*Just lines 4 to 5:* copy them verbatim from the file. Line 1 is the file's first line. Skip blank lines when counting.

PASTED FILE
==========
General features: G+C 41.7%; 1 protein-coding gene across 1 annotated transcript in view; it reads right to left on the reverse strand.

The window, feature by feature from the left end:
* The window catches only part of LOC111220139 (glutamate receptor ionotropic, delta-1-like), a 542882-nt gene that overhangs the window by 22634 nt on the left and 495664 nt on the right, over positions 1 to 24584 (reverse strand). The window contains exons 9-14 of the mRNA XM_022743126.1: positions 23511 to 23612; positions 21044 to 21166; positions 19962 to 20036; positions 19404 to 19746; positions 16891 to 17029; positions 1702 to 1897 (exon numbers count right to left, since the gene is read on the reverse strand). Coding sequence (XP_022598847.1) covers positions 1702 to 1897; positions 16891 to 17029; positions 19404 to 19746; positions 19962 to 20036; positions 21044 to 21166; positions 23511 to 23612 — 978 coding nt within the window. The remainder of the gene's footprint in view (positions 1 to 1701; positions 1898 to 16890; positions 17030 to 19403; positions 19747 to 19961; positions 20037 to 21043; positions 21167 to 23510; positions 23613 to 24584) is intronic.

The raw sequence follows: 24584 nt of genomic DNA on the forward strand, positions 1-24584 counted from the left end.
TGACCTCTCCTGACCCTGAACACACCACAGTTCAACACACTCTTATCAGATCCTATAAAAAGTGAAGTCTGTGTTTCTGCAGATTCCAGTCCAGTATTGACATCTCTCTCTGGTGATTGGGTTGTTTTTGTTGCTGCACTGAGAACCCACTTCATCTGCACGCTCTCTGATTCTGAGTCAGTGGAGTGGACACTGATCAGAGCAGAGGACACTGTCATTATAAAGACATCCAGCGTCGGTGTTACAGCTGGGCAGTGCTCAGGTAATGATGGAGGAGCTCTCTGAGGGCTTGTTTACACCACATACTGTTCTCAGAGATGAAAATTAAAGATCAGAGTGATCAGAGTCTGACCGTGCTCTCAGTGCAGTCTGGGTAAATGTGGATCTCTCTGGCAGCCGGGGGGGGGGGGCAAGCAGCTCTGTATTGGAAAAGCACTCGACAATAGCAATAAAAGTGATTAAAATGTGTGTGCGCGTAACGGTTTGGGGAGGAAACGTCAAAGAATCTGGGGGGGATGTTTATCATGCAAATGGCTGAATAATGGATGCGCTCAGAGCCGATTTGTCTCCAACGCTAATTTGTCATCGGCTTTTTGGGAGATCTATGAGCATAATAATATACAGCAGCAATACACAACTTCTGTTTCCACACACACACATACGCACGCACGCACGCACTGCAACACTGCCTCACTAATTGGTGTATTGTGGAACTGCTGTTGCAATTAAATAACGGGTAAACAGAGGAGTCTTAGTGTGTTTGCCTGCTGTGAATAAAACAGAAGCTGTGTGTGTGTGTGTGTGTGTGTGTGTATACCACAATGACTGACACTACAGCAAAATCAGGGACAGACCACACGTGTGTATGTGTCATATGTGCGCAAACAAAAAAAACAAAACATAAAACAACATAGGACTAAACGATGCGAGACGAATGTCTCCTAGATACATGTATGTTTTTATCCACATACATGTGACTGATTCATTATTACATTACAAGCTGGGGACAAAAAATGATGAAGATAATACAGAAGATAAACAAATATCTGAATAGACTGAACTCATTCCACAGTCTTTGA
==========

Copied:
The raw sequence follows: 24584 nt of genomic DNA on the forward strand, positions 1-24584 counted from the left end.
TGACCTCTCCTGACCCTGAACACACCACAGTTCAACACACTCTTATCAGATCCTATAAAAAGTGAAGTCTGTGTTTCTGCAGATTCCAGTCCAGTATTGACATCTCTCTCTGGTGATTGGGTTGTTTTTGTTGCTGCACTGAGAACCCACTTCATCTGCACGCTCTCTGATTCTGAGTCAGTGGAGTGGACACTGATCAGAGCAGAGGACACTGTCATTATAAAGACATCCAGCGTCGGTGTTACAGCTGGGCAGTGCTCAGGTAATGATGGAGGAGCTCTCTGAGGGCTTGTTTACACCACATACTGTTCTCAGAGATGAAAATTAAAGATCAGAGTGATCAGAGTCTGACCGTGCTCTCAGTGCAGTCTGGGTAAATGTGGATCTCTCTGGCAGCCGGGGGGGGGGGGCAAGCAGCTCTGTATTGGAAAAGCACTCGACAATAGCAATAAAAGTGATTAAAATGTGTGTGCGCGTAACGGTTTGGGGAGGAAACGTCAAAGAATCTGGGGGGGATGTTTATCATGCAAATGGCTGAATAATGGATGCGCTCAGAGCCGATTTGTCTCCAACGCTAATTTGTCATCGGCTTTTTGGGAGATCTATGAGCATAATAATATACAGCAGCAATACACAACTTCTGTTTCCACACACACACATACGCACGCACGCACGCACTGCAACACTGCCTCACTAATTGGTGTATTGTGGAACTGCTGTTGCAATTAAATAACGGGTAAACAGAGGAGTCTTAGTGTGTTTGCCTGCTGTGAATAAAACAGAAGCTGTGTGTGTGTGTGTGTGTGTGTGTGTATACCACAATGACTGACACTACAGCAAAATCAGGGACAGACCACACGTGTGTATGTGTCATATGTGCGCAAACAAAAAAAACAAAACATAAAACAACATAGGACTAAACGATGCGAGACGAATGTCTCCTAGATACATGTATGTTTTTATCCACATACATGTGACTGATTCATTATTACATTACAAGCTGGGGACAAAAAATGATGAAGATAATACAGAAGATAAACAAATATCTGAATAGACTGAACTCATTCCACAGTCTTTGA